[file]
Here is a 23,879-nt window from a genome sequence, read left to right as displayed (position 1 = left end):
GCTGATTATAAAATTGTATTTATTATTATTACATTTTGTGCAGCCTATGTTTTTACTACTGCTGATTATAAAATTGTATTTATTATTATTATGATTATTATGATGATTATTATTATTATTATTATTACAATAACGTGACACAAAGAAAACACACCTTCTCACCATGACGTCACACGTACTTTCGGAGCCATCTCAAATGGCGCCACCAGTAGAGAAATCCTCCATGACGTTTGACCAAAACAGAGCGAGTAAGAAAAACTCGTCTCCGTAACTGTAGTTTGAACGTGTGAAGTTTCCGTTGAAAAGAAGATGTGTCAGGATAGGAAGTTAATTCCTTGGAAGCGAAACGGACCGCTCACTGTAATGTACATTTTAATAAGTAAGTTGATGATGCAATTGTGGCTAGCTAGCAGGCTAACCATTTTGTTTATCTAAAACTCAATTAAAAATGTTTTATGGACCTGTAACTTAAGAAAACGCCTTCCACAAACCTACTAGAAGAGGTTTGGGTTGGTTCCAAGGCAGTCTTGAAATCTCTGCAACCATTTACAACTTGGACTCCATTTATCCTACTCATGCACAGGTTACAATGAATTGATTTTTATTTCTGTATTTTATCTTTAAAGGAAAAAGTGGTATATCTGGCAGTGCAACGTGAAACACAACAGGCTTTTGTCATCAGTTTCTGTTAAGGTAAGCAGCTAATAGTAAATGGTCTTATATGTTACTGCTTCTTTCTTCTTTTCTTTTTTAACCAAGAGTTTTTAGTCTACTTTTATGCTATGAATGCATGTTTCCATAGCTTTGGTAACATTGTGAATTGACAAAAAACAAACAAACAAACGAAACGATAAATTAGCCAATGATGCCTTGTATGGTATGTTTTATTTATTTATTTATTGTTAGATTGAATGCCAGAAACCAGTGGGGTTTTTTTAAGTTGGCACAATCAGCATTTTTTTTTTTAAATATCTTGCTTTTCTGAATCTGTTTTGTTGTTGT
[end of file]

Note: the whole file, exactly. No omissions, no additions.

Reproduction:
Here is a 23,879-nt window from a genome sequence, read left to right as displayed (position 1 = left end):
GCTGATTATAAAATTGTATTTATTATTATTACATTTTGTGCAGCCTATGTTTTTACTACTGCTGATTATAAAATTGTATTTATTATTATTATGATTATTATGATGATTATTATTATTATTATTATTACAATAACGTGACACAAAGAAAACACACCTTCTCACCATGACGTCACACGTACTTTCGGAGCCATCTCAAATGGCGCCACCAGTAGAGAAATCCTCCATGACGTTTGACCAAAACAGAGCGAGTAAGAAAAACTCGTCTCCGTAACTGTAGTTTGAACGTGTGAAGTTTCCGTTGAAAAGAAGATGTGTCAGGATAGGAAGTTAATTCCTTGGAAGCGAAACGGACCGCTCACTGTAATGTACATTTTAATAAGTAAGTTGATGATGCAATTGTGGCTAGCTAGCAGGCTAACCATTTTGTTTATCTAAAACTCAATTAAAAATGTTTTATGGACCTGTAACTTAAGAAAACGCCTTCCACAAACCTACTAGAAGAGGTTTGGGTTGGTTCCAAGGCAGTCTTGAAATCTCTGCAACCATTTACAACTTGGACTCCATTTATCCTACTCATGCACAGGTTACAATGAATTGATTTTTATTTCTGTATTTTATCTTTAAAGGAAAAAGTGGTATATCTGGCAGTGCAACGTGAAACACAACAGGCTTTTGTCATCAGTTTCTGTTAAGGTAAGCAGCTAATAGTAAATGGTCTTATATGTTACTGCTTCTTTCTTCTTTTCTTTTTTAACCAAGAGTTTTTAGTCTACTTTTATGCTATGAATGCATGTTTCCATAGCTTTGGTAACATTGTGAATTGACAAAAAACAAACAAACAAACGAAACGATAAATTAGCCAATGATGCCTTGTATGGTATGTTTTATTTATTTATTTATTGTTAGATTGAATGCCAGAAACCAGTGGGGTTTTTTTAAGTTGGCACAATCAGCATTTTTTTTTTTAAATATCTTGCTTTTCTGAATCTGTTTTGTTGTTGT